Science into policy: Designing coral reef management from the benthos up
Lack of knowledge about marine ecology and geochemistry perpetuates a strong tendency among policy makers to undervalue coral reefs, both biologically and economically. Moreover, present measures to promote and enhance coral reef research, preservation and restoration are hampered by fragmentation of political authority, rigidity of existing laws and institutions, and lack of precision in priority targeting. Of particular concern is the lack of strong and enforceable international climate accords to reduce risks of increased coral bleaching and declining reef calcification. The authors of this paper develop a set of policy tools, typologies and design approaches for improving public sector responses to coral management problems. Policy options are embedded within a larger framework of science-based decision making that is organized around two overarching issues: the need for action and the ability of governments to influence outcomes. Additional analytical frameworks are provided to assist marine scientists in improving policy and management decisions. Promising policies and programs are evaluated in terms of five key criteria: environmental effectiveness, cost-effectiveness (efficiency), priority responsiveness (targeting), equity, and sustainability.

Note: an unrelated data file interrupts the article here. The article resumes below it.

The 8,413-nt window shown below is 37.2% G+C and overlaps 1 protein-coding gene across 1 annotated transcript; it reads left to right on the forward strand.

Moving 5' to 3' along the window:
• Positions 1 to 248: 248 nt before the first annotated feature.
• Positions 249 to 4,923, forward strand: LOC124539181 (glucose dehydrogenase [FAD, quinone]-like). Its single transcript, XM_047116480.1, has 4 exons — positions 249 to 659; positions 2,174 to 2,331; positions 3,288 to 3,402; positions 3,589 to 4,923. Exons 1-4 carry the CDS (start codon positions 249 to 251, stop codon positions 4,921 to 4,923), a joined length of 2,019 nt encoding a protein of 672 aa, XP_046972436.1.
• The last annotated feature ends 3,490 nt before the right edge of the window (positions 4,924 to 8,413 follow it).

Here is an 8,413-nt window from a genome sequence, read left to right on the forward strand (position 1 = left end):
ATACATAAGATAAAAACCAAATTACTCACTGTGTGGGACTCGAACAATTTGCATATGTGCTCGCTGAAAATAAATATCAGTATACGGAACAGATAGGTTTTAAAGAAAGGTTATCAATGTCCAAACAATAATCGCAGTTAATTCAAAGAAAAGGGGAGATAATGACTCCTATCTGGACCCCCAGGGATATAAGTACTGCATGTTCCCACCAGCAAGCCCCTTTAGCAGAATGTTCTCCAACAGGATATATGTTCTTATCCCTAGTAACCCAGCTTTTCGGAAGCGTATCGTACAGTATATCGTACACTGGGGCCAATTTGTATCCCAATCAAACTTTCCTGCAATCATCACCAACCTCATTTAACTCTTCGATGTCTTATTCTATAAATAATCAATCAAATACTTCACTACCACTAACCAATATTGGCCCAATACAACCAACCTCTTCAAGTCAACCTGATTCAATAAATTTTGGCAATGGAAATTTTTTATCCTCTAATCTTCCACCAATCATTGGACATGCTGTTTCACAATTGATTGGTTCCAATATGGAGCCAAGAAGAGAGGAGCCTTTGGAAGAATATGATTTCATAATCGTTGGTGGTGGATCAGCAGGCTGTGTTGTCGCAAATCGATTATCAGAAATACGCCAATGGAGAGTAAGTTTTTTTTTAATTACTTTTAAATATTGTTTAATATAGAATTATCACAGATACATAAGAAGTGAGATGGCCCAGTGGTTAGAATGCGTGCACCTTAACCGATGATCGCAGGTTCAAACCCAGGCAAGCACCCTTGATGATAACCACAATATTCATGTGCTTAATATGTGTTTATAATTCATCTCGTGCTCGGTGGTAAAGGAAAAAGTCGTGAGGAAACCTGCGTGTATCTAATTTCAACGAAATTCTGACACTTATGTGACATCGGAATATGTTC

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Document Type: Research Article
Publication date: 2001-09-01
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